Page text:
07 September 2015

Darrell Champlin's Departure and Promotion

Written by Darrell's oldest son, David
Darrell Champlin left Suriname for the last time on August 26, 2015. He departed from his bed, in his apartment, in the town of Moengo to enter the presence of his Creator whom he had served for most of his life. He had completed his race and had reached his goal. His desire and that of his wife Louise was to die and be buried on the foreign mission field.

He had been suffering from Alzheimer’s for a long time. The Alzheimer’s had caused him to become a husk of the man he had once been. Louise, his life partner for 64 years, had taken care of him along with his sons Jonathan, Ethan, and their families.

Darrell & Louise's wedding, 1951
Darrell and Louise met in Bible School in California. They married and there I (David) was born. I am the only American-born child in our family. Darrell was only 22 years old when they arrived in the Belgian Congo. I have no memories of how we arrived in the country. Jonathan and Debbie would be born in Congo. I do have memories of trips into the jungle going from village to village with the Word of God. The Gospel was preached in places few, if any, foreigner had ever been. People heard the Word, lives were transformed, believers were formed into churches, and preachers were trained. A civil war started in 1964, in which missionaries were killed; Christian leaders were killed; and churches were destroyed. This forced us to leave the Congo.

We returned to the USA, landing in New York City in the winter. We were wearing summer clothing as all else had been lost.

My parents heard of Suriname and the descendents of African slaves living in the jungle along the banks of the interior rivers. The result was that we moved to Ricannau Moffo on the Cottica River in Suriname. Darrell often wrote words on the palms of his hands when he had nothing else on which to write as he worked to learn the Aukaner language. We kids learned it fast. He traveled to the villages along the Cottica. Often the whole family went on these evangelistic trips.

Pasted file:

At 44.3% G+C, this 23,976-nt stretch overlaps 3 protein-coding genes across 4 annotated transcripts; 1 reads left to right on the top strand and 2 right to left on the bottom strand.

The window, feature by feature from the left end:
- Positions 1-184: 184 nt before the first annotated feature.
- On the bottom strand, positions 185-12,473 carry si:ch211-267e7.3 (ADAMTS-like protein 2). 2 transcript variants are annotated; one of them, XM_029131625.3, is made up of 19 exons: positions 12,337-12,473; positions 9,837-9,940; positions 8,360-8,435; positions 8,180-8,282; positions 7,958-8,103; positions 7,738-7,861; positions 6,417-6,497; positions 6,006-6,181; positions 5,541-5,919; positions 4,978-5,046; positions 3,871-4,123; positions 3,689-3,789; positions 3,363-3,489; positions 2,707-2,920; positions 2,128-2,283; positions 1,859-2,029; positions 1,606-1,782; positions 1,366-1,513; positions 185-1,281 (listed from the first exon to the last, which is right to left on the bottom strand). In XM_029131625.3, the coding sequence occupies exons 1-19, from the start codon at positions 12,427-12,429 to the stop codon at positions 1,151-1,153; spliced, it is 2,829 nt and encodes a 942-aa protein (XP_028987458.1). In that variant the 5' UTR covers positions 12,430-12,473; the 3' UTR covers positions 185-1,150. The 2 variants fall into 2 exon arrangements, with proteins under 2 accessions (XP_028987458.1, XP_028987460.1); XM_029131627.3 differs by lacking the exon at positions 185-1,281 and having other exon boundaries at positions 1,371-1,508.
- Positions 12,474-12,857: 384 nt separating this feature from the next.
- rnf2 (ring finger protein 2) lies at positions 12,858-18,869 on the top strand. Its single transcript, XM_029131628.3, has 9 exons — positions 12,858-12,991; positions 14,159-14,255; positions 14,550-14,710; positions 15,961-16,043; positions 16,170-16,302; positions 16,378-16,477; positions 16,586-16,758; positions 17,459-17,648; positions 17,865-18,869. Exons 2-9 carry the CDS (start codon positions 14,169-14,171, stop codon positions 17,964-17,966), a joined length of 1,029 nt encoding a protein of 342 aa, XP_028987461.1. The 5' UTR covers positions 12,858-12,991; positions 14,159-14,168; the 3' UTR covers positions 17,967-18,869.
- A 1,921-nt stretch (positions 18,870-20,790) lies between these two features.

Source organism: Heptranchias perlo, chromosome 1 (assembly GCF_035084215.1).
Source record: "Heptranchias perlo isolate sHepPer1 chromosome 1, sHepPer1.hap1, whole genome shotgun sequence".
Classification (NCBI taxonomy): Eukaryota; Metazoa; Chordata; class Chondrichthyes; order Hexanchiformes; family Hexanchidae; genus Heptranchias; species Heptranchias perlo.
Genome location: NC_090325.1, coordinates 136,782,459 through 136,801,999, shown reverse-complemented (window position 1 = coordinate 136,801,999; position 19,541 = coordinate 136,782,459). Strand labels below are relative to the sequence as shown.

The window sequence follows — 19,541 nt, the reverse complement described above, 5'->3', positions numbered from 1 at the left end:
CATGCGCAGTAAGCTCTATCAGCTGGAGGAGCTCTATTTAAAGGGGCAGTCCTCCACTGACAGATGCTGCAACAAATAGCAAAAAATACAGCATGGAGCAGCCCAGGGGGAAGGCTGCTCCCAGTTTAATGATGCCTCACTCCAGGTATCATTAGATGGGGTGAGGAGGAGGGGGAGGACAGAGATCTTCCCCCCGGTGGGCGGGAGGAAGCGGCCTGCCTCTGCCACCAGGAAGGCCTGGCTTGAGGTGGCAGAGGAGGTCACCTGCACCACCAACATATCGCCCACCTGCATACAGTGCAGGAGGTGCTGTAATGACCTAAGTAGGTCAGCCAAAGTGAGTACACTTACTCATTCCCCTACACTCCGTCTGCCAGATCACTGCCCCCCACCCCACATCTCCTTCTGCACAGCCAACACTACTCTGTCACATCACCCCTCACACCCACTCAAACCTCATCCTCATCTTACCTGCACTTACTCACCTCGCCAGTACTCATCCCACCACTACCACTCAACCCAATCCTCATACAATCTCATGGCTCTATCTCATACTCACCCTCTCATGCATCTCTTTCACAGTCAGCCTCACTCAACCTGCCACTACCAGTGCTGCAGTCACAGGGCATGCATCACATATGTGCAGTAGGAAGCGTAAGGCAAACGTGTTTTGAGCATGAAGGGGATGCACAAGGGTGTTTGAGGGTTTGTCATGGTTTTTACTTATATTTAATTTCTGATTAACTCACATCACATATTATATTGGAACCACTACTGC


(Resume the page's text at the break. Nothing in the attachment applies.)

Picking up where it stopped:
Individuals started getting saved; men were selected and trained to become preachers and evangelists. A medical work opened with a nurse-midwife. Brother Ethan was the first baby born in the clinic.

I was the first to return to Suriname as a missionary in my own right with Lynne my wife; Jonathan and Sherrie were next; and then came Ethan and Kim. Others joined us in the struggle of getting the Gospel out to the Aukaners. We went from the Cottica River to the mining town of Moengo, to the Tapanahony River, the Marowijne River, the lake behind the Afobaka Dam, the East-West Highway, and the capital city of Paramaribo.

Once more we were caught in a revolution and civil war (1986-1992). This time we did not leave and ministered the whole time.

Friday night (August 28th) we held Darrell’s “Singi Neti”, an evening song and praise service, believers from the Cottica River, the Tapanahony River, the Lawa River; from Moengo and Paramaribo, met together for three hours to sing hymns of praise to God and give testimonies of what Darrell’s life had meant to them.

The next morning I went to Albina, the border town on the Marowijne River, with the driver of the Moengo van (hearse) and the empty casket. Darrell’s body had been placed in the Albina Hospital’s working morgue refrigerator. Under my supervision, the body was washed, dressed, and placed in the casket. We then returned to Moengo and placed the casket in the church. The funeral service was held Saturday morning, with still more believers representing the capital city churches in attendance. Jonathan preached the funeral service. From the church, the casket was taken to the public cemetery, which is located in the jungle outside of the town. (My father worked in the jungle and desired to be buried in the jungle.) James, the senior evangelist, opened the song service at the burial site. I then prayed, and the casket was lowered into the ground. Many believers spontaneously joined in with hymns and choruses while the lid was cemented on as is the custom here. Sherrie wrote Darrell’s name and his dates in the wet cement.

The whole event from the Singi Neti to the cementing of the grave were a time of love and fellowship among the believers, some of whom had not seen each other in years. There were no tears! This was a time full of rejoicing and of glorifying the Lord Jesus for the lives led to the Lord through Darrell’s 50 years of ministry.

The work that Darrell started will continue. Louise, David, Jonathan, Ethan and their families ask for your continued prayers and help as there are still more villages that need a steady presentation of the Gospel and lives in the city that need to be touched with the Word of God.

1 comment:

Marshall Twiddy said...

He was one of GOD's choicest servants. May GOD continue to Bless the family and use them. Our prayers are with you....

Marshall Twiddy